A very nice woman ran this small indie company. She had a backlist of historical mysteries and cozies. And she really liked my novel. I didn’t ask myself if I thought she was the right publisher for my book. I didn’t ask her what her marketing strategies were, though it wouldn’t have mattered if I had. I didn’t know anything about selling books. I just thought if it was in a bookstore, people would see it, and some of them would buy it. And I thought libraries would be clamoring to add it to their collections. My publisher arranged for a book signing at a local Chicago bookstore, and, for some reason, we did a signing in a suburban furniture store that had a small book department attached to it. She had a table at a couple of summer book fairs. To her credit, she got the book several really good reviews in the trades. She also got me an interview on public television during one of their mystery marathons. It was fun, but I don’t think it sold many books. The one thing she couldn’t do was get the book into bookstores or libraries.
I started reading articles on book marketing. I sent postcards to libraries all over the world and managed to get over a couple hundred librarians (my heroes) to order a copy. I hired a well-known publicist to get online reviews. He charged me two thousand dollars up front and got only one review, and that was from a woman who also reviewed dish soap and cosmetics on her website. I ran a Goodreads giveaway and gave away some books. That didn’t seem to move the needle either. I did an interview with a college radio station. The only time “A Trace of Gold” ever got into a Barnes and Noble or a Borders Books (remember them?) was when I talked my bookseller friends into ordering it, and then they would order too many, and my publisher would have to pay for the returns. Returns make publishers unhappy.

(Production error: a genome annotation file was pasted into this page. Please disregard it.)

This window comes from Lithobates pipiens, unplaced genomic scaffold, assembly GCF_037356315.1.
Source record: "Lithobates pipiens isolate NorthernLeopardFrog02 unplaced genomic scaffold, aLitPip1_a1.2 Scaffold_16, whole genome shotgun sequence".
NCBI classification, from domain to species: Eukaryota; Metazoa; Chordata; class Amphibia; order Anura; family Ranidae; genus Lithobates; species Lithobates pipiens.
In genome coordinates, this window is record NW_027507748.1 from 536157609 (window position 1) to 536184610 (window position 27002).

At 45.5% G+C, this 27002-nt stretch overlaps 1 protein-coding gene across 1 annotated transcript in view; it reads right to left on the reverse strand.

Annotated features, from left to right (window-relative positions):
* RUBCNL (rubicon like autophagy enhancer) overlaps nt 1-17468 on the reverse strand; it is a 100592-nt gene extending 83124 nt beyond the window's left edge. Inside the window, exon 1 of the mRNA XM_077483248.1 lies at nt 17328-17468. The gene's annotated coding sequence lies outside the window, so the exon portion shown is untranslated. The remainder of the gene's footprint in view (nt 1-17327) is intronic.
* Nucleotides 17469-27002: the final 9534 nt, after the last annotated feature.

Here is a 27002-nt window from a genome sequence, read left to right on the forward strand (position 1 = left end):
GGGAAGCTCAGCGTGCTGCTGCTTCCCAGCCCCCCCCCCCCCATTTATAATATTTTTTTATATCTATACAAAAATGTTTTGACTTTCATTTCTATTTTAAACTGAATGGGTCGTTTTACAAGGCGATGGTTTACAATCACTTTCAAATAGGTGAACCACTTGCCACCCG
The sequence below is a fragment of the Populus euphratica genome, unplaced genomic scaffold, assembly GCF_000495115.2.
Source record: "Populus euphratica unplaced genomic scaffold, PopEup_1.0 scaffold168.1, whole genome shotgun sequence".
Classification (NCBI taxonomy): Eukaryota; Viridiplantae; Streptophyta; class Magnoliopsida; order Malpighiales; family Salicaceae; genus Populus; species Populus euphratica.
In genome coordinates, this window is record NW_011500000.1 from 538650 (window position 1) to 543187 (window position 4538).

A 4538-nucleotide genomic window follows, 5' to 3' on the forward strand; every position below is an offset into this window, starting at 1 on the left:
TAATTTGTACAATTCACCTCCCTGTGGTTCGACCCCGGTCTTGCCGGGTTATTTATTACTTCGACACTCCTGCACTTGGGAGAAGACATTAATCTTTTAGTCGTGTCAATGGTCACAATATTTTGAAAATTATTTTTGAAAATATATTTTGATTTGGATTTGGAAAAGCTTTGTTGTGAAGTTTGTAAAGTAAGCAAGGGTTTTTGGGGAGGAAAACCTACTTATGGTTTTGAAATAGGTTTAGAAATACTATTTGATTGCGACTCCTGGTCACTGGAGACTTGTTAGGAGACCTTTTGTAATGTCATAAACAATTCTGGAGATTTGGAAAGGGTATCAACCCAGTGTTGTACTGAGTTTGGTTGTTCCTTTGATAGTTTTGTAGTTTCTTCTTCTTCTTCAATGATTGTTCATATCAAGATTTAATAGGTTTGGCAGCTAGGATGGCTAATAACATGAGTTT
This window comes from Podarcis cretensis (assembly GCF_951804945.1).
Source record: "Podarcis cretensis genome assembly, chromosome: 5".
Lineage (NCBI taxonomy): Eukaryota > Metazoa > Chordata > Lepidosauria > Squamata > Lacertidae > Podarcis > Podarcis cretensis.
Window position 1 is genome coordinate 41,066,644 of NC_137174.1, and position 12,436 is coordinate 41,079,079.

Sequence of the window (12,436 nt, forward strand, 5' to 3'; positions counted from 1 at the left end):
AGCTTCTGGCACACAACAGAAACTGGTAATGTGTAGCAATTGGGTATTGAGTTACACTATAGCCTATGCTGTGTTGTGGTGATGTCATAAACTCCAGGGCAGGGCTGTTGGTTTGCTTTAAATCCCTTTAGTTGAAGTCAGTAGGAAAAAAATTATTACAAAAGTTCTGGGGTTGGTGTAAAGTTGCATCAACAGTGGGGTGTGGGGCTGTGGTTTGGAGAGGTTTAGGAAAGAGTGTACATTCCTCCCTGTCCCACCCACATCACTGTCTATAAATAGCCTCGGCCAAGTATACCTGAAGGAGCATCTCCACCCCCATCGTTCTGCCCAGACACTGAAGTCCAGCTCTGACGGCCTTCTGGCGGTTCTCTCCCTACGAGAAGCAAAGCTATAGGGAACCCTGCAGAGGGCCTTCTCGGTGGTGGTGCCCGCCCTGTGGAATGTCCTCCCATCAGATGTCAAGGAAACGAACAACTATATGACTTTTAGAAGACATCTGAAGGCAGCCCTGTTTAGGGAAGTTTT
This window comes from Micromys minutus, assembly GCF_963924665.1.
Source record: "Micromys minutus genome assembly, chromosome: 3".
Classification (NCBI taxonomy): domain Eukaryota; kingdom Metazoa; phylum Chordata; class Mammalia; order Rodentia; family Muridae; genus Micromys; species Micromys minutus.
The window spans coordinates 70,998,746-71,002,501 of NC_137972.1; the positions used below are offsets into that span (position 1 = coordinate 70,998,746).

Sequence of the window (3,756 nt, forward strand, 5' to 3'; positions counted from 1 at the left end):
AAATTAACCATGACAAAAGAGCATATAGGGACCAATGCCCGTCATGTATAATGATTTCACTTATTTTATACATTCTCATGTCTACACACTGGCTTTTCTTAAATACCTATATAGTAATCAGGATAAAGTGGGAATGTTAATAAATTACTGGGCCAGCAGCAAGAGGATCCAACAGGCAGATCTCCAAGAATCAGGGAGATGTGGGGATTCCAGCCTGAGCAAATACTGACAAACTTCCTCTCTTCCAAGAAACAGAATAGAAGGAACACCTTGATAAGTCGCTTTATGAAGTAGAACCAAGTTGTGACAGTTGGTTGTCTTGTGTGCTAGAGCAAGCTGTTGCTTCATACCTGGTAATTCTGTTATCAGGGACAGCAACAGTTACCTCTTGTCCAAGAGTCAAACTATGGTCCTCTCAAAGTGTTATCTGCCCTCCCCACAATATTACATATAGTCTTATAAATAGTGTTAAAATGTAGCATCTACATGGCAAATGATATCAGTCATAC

That first novel didn’t earn much money, but a couple thousand people have read it. One thing the book accomplished was to open my eyes to a few important truths about writing and publishing. First, the path to getting your book in front of readers is as complicated and time consuming as writing it, so learn as much as you can about the process. Learn what agents want (and don’t want) in a query. There’s plenty of information available about that. Short, to the point, and professional is a good way to formulate your query. No weird typefaces, hyperbolic claims (This book will make us both rich!), or gifts in the mail. Agents hate having to call the bomb squad to check out suspicious packages. Learn which agents represent books like yours. “Poets & Writers” and “Writers Digest” magazines publish interviews with agents. Websites like Duotrope and Publisher’s Marketplace are chock full of information. If you decide to go with a small press or an indie publisher, find out up front what their track record is and talk to them about their marketing plan. The same is true if you decide to hire a marketing professional. There are a lot of “professionals” who have discovered writers are an easy mark, er, I mean income source. The same is true in the world of self-publishing. I retained the rights to my first book and now self-publish both my own books and the annual arts magazine I edit, “Litbop.” In order to produce a professional-looking product, self-publishers need editing, design, and marketing skills. There are companies, contractors, and freelancers galore who offer these services. Many are legit but some are not, so do your homework. One obvious information resource is Valerie Biel’s Lost Lake Press (hint, hint).
The most important thing I would tell my pre-published self is to savor the writing process. Writing is a deeply personal activity that often involves a good bit of introspection. We writers tend to imbue our characters with our own traits, philosophies, and personal histories. In learning this craft, I’ve grown as an artist and as a person. It may be a corny cliché, but the real value in writing isn’t the destination; it’s the journey.
Follow Tim’s writing & publishing adventures:
Litbop is a journal of fiction, poetry, and art. It's published once a year as a Kindle ebook and as a print-on-demand paperback. It will open to submissions for the next issue on August 15th. If you have a short stories, poetry, art, or graphic storytelling you'd like to share, check out the guidelines here on Duotrope.